Leonardo's (BIT:LDO) Shareholders Are Down 55% On Their Shares

By
Simply Wall St
Published
December 20, 2020

We think intelligent long term investing is the way to go. But unfortunately, some companies simply don't succeed. For example, after five long years the Leonardo S.p.a. (BIT:LDO) share price is a whole 55% lower. That is extremely sub-optimal, to say the least. And we doubt long term believers are the only worried holders, since the stock price has declined 45% over the last twelve months. It's down 1.6% in the last seven days.

Check out our latest analysis for Leonardo

There is no denying that markets are sometimes efficient, but prices do not always reflect underlying business performance. One way to examine how market sentiment has changed over time is to look at the interaction between a company's share price and its earnings per share (EPS).

During the unfortunate half decade during which the share price slipped, Leonardo actually saw its earnings per share (EPS) improve by 34% per year. Given the share price reaction, one might suspect that EPS is not a good guide to the business performance during the period (perhaps due to a one-off loss or gain). Or possibly, the market was previously very optimistic, so the stock has disappointed, despite improving EPS.

Due to the lack of correlation between the EPS growth and the falling share price, it's worth taking a look at other metrics to try to understand the share price movement.

In contrast to the share price, revenue has actually increased by 1.7% a year in the five year period. A more detailed examination of the revenue and earnings may or may not explain why the share price languishes; there could be an opportunity.

The graphic below depicts how earnings and revenue have changed over time (unveil the exact values by clicking on the image).

BIT:LDO Earnings and Revenue Growth December 20th 2020

Leonardo is well known by investors, and plenty of clever analysts have tried to predict the future profit levels. So it makes a lot of sense to check out what analysts think Leonardo will earn in the future (free analyst consensus estimates)

What About Dividends?

As well as measuring the share price return, investors should also consider the total shareholder return (TSR). Whereas the share price return only reflects the change in the share price, the TSR includes the value of dividends (assuming they were reinvested) and the benefit of any discounted capital raising or spin-off. So for companies that pay a generous dividend, the TSR is often a lot higher than the share price return. We note that for Leonardo the TSR over the last 5 years was -52%, which is better than the share price return mentioned above. The dividends paid by the company have thusly boosted the total shareholder return.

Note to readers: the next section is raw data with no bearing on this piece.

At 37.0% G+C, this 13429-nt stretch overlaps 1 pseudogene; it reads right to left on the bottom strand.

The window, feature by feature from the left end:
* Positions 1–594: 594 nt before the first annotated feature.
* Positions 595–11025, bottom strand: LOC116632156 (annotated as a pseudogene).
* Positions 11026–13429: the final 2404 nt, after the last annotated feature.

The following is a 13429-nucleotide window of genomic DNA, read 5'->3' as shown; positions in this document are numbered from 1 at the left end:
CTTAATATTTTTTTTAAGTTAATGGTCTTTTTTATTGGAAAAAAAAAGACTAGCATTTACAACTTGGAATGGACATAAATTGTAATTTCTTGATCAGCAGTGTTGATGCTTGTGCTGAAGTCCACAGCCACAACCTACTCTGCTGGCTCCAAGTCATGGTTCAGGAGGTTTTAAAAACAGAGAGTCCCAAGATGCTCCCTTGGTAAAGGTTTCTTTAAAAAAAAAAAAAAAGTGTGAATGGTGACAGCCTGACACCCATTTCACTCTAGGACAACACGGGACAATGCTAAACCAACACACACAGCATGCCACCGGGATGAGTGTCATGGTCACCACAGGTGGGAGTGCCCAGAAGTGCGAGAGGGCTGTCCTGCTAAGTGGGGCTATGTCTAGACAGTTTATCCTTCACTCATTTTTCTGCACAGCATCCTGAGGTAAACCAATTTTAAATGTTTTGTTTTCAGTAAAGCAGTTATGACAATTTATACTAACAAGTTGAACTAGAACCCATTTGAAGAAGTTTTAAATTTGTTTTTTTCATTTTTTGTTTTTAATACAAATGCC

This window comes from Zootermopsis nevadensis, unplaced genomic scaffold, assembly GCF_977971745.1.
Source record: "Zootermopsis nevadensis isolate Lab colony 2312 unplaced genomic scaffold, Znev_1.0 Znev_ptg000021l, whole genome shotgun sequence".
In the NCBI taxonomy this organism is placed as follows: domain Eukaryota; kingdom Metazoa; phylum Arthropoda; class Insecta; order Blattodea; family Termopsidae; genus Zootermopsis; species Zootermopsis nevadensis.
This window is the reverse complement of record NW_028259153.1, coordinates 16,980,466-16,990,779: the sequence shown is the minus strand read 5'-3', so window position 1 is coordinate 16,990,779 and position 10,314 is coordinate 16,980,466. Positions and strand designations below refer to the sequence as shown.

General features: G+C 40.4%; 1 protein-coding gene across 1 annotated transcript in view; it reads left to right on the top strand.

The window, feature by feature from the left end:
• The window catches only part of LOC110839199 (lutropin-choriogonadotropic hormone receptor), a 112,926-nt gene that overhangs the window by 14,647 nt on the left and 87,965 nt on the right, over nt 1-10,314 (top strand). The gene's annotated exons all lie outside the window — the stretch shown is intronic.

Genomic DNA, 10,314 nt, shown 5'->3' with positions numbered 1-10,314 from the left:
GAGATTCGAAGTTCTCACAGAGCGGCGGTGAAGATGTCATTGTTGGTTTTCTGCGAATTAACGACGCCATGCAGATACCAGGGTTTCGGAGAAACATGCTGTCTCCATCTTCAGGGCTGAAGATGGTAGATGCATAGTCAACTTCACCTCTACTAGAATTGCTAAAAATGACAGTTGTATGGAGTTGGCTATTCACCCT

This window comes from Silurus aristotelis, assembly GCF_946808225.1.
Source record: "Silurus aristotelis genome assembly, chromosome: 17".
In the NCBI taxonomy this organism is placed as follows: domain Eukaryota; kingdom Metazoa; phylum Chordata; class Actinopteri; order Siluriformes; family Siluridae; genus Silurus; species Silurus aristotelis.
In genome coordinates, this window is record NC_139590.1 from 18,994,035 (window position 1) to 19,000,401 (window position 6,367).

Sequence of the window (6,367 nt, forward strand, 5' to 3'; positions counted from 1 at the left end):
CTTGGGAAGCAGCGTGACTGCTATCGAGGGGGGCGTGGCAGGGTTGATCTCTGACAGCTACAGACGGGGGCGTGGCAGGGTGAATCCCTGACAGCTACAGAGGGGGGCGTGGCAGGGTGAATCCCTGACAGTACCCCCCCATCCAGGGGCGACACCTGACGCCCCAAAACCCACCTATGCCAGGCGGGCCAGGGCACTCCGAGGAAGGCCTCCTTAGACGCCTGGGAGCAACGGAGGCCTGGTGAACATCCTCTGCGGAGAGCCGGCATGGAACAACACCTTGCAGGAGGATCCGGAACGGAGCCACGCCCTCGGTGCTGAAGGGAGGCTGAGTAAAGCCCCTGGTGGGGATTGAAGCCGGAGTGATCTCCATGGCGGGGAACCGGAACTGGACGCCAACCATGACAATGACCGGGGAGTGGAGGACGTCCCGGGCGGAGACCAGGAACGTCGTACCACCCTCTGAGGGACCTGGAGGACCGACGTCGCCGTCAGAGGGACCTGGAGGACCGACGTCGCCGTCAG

A Different Perspective

While the broader market lost about 9.0% in the twelve months, Leonardo shareholders did even worse, losing 44% (even including dividends). Having said that, it's inevitable that some stocks will be oversold in a falling market. The key is to keep your eyes on the fundamental developments. Unfortunately, last year's performance may indicate unresolved challenges, given that it was worse than the annualised loss of 9% over the last half decade. We realise that Baron Rothschild has said investors should "buy when there is blood on the streets", but we caution that investors should first be sure they are buying a high quality business. While it is well worth considering the different impacts that market conditions can have on the share price, there are other factors that are even more important. Even so, be aware that Leonardo is showing 4 warning signs in our investment analysis , and 2 of those are concerning...

If you are like me, then you will not want to miss this free list of growing companies that insiders are buying.

Please note, the market returns quoted in this article reflect the market weighted average returns of stocks that currently trade on IT exchanges.

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This article by Simply Wall St is general in nature. It does not constitute a recommendation to buy or sell any stock, and does not take account of your objectives, or your financial situation. We aim to bring you long-term focused analysis driven by fundamental data. Note that our analysis may not factor in the latest price-sensitive company announcements or qualitative material. Simply Wall St has no position in any stocks mentioned.
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